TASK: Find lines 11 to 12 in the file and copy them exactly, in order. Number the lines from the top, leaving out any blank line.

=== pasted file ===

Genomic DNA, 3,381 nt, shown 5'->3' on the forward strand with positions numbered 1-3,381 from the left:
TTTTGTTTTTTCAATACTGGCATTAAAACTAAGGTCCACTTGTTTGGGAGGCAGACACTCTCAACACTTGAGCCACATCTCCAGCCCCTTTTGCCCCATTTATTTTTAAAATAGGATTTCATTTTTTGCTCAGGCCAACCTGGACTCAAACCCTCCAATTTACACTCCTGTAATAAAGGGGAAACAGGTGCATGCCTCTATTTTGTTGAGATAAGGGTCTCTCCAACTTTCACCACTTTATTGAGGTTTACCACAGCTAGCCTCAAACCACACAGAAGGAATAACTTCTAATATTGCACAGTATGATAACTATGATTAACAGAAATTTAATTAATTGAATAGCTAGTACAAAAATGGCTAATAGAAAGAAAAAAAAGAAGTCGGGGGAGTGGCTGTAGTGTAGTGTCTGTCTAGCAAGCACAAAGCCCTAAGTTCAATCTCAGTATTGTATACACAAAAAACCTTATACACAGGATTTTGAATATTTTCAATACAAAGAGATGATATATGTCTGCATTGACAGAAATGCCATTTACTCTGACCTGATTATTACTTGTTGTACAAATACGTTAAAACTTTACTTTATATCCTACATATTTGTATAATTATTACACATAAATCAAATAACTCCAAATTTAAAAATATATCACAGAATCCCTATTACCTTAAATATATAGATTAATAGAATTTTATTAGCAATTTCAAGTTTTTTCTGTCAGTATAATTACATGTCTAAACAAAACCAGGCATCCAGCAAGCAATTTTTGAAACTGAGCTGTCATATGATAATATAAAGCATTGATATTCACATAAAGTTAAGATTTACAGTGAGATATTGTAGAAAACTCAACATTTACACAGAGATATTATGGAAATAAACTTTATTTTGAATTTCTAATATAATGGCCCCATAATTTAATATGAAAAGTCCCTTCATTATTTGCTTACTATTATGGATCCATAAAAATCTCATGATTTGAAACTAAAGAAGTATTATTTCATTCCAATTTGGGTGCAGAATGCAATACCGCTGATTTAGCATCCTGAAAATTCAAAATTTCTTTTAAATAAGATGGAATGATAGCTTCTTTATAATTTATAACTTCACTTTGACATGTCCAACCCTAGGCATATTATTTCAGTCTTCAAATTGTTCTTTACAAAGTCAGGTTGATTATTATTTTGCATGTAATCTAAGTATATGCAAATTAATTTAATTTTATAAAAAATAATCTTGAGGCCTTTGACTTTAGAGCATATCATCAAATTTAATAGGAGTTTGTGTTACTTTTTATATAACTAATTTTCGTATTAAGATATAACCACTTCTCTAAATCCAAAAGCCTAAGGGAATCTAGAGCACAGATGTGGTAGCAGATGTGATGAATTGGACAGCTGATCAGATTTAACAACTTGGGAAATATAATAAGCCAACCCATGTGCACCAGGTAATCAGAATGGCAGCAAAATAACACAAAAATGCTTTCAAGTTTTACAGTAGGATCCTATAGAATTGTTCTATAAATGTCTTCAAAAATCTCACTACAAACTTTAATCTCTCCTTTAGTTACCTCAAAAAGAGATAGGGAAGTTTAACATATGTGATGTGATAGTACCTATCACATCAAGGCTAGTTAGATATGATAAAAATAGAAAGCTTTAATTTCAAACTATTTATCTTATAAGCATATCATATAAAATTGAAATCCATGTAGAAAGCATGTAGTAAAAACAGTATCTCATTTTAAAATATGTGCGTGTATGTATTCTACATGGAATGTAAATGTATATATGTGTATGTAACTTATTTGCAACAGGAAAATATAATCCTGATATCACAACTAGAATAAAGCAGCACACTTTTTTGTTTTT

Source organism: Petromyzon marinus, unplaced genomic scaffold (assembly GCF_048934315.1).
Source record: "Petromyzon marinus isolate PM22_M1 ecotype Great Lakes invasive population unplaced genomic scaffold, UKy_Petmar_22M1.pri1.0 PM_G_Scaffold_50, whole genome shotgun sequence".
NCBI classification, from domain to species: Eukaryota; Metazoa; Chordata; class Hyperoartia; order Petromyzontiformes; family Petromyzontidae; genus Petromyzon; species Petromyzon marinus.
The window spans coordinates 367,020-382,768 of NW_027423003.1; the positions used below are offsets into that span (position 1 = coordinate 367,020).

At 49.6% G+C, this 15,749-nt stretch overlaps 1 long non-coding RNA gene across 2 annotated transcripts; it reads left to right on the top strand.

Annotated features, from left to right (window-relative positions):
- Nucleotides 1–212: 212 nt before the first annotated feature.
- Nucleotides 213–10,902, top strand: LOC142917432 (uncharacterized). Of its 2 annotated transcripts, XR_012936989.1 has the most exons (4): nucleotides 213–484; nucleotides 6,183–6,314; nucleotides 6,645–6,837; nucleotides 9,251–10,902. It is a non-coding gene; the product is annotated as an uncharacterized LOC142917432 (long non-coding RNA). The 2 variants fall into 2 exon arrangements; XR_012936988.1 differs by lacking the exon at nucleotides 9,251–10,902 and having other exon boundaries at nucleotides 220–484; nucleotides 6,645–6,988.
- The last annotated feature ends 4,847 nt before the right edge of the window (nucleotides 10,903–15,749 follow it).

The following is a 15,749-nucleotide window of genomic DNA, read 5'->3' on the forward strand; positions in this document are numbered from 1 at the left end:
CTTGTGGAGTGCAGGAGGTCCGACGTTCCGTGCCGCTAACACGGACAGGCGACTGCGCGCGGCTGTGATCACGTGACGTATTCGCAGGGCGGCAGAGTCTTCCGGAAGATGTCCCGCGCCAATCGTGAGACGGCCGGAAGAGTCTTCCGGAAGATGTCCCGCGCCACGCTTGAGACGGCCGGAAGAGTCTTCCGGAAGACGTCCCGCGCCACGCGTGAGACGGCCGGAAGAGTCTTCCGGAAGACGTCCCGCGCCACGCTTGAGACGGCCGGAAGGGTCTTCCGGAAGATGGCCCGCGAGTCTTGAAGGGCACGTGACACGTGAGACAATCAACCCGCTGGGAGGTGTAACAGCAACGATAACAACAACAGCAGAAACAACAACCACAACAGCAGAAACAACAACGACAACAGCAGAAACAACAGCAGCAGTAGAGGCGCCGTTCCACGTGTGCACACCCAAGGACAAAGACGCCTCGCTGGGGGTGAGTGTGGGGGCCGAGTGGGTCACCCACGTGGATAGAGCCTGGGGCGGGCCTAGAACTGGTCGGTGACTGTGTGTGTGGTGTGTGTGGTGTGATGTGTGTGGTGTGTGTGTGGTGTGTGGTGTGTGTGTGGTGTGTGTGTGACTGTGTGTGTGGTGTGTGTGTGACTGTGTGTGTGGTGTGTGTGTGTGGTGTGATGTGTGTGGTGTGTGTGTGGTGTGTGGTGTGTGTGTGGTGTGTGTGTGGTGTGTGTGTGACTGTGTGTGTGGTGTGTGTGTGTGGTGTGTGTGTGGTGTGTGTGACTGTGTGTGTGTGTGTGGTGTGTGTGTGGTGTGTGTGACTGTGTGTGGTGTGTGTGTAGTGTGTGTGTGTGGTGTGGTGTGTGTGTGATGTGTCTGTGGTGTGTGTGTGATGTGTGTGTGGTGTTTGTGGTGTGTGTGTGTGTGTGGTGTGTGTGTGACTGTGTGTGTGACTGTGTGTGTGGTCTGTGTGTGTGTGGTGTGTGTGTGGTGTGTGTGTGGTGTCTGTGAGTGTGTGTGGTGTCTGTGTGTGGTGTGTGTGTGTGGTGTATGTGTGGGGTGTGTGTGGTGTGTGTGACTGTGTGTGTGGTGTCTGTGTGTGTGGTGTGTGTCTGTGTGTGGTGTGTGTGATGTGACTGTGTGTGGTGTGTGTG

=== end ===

- The last annotated feature ends 4,847 nt before the right edge of the window (nucleotides 10,903–15,749 follow it).

The following is a 15,749-nucleotide window of genomic DNA, read 5'->3' on the forward strand; positions in this document are numbered from 1 at the left end: